Angiogenesis and co-optive vascular remodeling are prerequisites of solid tumor growth. Vascular heterogeneity, notably perivascular composition, may play a critical role in determining the rate of cancer progression. The contribution of vascular pericyte heterogeneity to cancer progression and therapy response is unknown. Here, we show that angiopoietin-2 (Ang2) orchestrates pericyte heterogeneity in breast cancer with an effect on metastatic disease and response to chemotherapy. Using multispectral imaging of human breast tumor specimens, we report that perivascular composition, as defined by the ratio of PDGFRβ– and desmin+ pericytes, provides information about the response to epirubicin but not paclitaxel. Using 17 distinct patient-derived breast cancer xenografts, we demonstrate a cancer cell–derived influence on stromal Ang2 production and a cancer cell–defined control over tumor vasculature and perivascular heterogeneity. The aggressive features of tumors and their distinct response to therapies may thus emerge by the cancer cell–defined engagement of distinct and heterogeneous angiogenic programs.
Jiha Kim, Pedro Correa de Sampaio, Donna Marie Lundy, Qian Peng, Kurt W. Evans, Hikaru Sugimoto, Mihai Gagea, Yvonne Kienast, Nayra Soares do Amaral, Rafael Malagoli Rocha, Hans Petter Eikesdal, Per Eystein Lønning, Funda Meric-Bernstam, Valerie S. LeBleu
Current antiangiogenesis therapy relies on inhibiting newly developed immature tumor blood vessels and starving tumor cells. This strategy has shown transient and modest efficacy. Here, we report a better approach to target cancer-associated endothelial cells (ECs), reverse permeability and leakiness of tumor blood vessels, and improve delivery of chemotherapeutic agents to the tumor. First, we identified deregulated microRNAs (miRs) from patient-derived cancer-associated ECs. Silencing these miRs led to decreased vascular permeability and increased maturation of blood vessels. Next, we screened a thioaptamer (TA) library to identify TAs selective for tumor-associated ECs. An annexin A2–targeted TA was identified and used for delivery of miR106b-5p and miR30c-5p inhibitors, resulting in vascular maturation and antitumor effects without inducing hypoxia. These findings could have implications for improving vascular-targeted therapy.
Lingegowda S. Mangala, Hongyu Wang, Dahai Jiang, Sherry Y. Wu, Anoma Somasunderam, David E. Volk, Ganesh L. R. Lokesh, Xin Li, Sunila Pradeep, Xianbin Yang, Monika Haemmerle, Cristian Rodriguez-Aguayo, Archana S Nagaraja, Rajesha Rupaimoole, Emine Bayraktar, Recep Bayraktar, Li Li, Takemi Tanaka, Wei Hu, Cristina Ivan, Kshipra M Gharpure, Michael H. McGuire, Varatharasa Thiviyanathan, Xinna Zhang, Sourindra N. Maiti, Nataliya Bulayeva, Hyun-Jin Choi, Piotr L. Dorniak, Laurence J.N. Cooper, Kevin P. Rosenblatt, Gabriel Lopez-Berestein, David G. Gorenstein, Anil K. Sood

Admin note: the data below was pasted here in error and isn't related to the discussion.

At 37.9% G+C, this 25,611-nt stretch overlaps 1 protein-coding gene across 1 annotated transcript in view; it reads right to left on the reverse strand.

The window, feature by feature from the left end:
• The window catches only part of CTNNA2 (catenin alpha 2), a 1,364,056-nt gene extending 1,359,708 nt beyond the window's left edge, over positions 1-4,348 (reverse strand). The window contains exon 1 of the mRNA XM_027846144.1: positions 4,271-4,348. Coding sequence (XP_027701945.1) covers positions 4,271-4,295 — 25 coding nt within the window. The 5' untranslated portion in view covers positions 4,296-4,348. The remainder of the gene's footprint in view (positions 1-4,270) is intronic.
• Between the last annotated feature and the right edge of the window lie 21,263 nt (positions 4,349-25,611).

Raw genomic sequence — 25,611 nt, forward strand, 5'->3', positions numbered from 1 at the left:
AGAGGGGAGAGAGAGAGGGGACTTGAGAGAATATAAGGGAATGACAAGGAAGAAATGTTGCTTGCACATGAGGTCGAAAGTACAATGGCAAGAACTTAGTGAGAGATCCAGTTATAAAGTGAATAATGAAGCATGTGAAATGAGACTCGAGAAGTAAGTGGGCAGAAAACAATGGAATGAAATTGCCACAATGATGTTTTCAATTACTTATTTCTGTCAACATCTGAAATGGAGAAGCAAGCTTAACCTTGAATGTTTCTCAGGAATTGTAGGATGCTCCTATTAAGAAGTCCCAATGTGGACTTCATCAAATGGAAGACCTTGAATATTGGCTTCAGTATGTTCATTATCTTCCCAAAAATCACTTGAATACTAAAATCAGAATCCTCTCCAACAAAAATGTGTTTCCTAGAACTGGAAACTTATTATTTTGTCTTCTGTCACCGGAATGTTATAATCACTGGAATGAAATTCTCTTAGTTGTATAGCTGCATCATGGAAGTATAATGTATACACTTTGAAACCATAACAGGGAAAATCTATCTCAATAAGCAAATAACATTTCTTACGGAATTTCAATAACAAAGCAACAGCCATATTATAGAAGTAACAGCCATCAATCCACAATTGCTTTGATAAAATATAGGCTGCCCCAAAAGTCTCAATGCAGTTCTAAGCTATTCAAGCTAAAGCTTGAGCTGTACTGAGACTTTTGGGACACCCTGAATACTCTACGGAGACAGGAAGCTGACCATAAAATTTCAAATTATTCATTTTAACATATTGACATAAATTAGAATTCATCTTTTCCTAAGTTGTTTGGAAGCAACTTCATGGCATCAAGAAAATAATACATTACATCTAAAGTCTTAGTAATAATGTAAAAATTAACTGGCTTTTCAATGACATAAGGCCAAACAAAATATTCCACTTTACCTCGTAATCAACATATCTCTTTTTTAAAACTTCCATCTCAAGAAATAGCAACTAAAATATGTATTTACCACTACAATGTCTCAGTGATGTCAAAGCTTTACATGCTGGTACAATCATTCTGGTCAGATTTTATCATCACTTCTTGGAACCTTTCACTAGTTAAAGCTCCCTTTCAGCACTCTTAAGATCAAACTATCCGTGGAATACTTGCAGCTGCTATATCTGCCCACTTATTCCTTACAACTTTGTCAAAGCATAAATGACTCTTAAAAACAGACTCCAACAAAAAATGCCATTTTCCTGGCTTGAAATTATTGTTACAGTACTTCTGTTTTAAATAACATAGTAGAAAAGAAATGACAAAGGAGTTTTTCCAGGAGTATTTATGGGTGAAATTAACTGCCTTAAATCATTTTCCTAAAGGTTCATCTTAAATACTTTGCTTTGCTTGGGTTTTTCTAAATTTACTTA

Infantile hemangioma (IH) is the most common vascular tumor of infancy, and it uniquely regresses in response to oral propranolol. MicroRNAs (miRNAs) have emerged as key regulators of vascular development and are dysregulated in many disease processes, but the role of miRNAs in IH growth has not been investigated. We report expression of C19MC, a primate-specific megacluster of miRNAs expressed in placenta with rare expression in postnatal tissues, in glucose transporter 1–expressing (GLUT-1–expressing) IH endothelial cells and in the plasma of children with IH. Tissue or circulating C19MC miRNAs were not detectable in patients having 9 other types of vascular anomalies or unaffected children, identifying C19MC miRNAs as the first circulating biomarkers of IH. Levels of circulating C19MC miRNAs correlated with IH tumor size and propranolol treatment response, and IH tissue from children treated with propranolol or from children with partially involuted tumors contained lower levels of C19MC miRNAs than untreated, proliferative tumors, implicating C19MC miRNAs as potential drivers of IH pathogenesis. Detection of C19MC miRNAs in the circulation of infants with IH may provide a specific and noninvasive means of IH diagnosis and identification of candidates for propranolol therapy as well as a means to monitor treatment response.
Graham M. Strub, Andrew L. Kirsh, Mark E. Whipple, Winston P. Kuo, Rachel B. Keller, Raj P. Kapur, Mark W. Majesky, Jonathan A. Perkins
The majority of metastatic renal cell carcinoma (RCC) patients are treated with tyrosine kinase inhibitors (TKI) in first-line treatment; however, a fraction are refractory to these antiangiogenic drugs. MicroRNAs (miRNAs) are regulatory molecules proven to be accurate biomarkers in cancer. Here, we identified miRNAs predictive of progressive disease under TKI treatment through deep sequencing of 74 metastatic clear cell RCC cases uniformly treated with these drugs. Twenty-nine miRNAs were differentially expressed in the tumors of patients who progressed under TKI therapy (
Jesús García-Donas, Benoit Beuselinck, Lucía Inglada-Pérez, Osvaldo Graña, Patrick Schöffski, Agnieszka Wozniak, Oliver Bechter, Maria Apellániz-Ruiz, Luis Javier Leandro-García, Emilio Esteban, Daniel E. Castellano, Aranzazu González del Alba, Miguel Angel Climent, Susana Hernando, José Angel Arranz, Manuel Morente, David G. Pisano, Mercedes Robledo, Cristina Rodriguez-Antona
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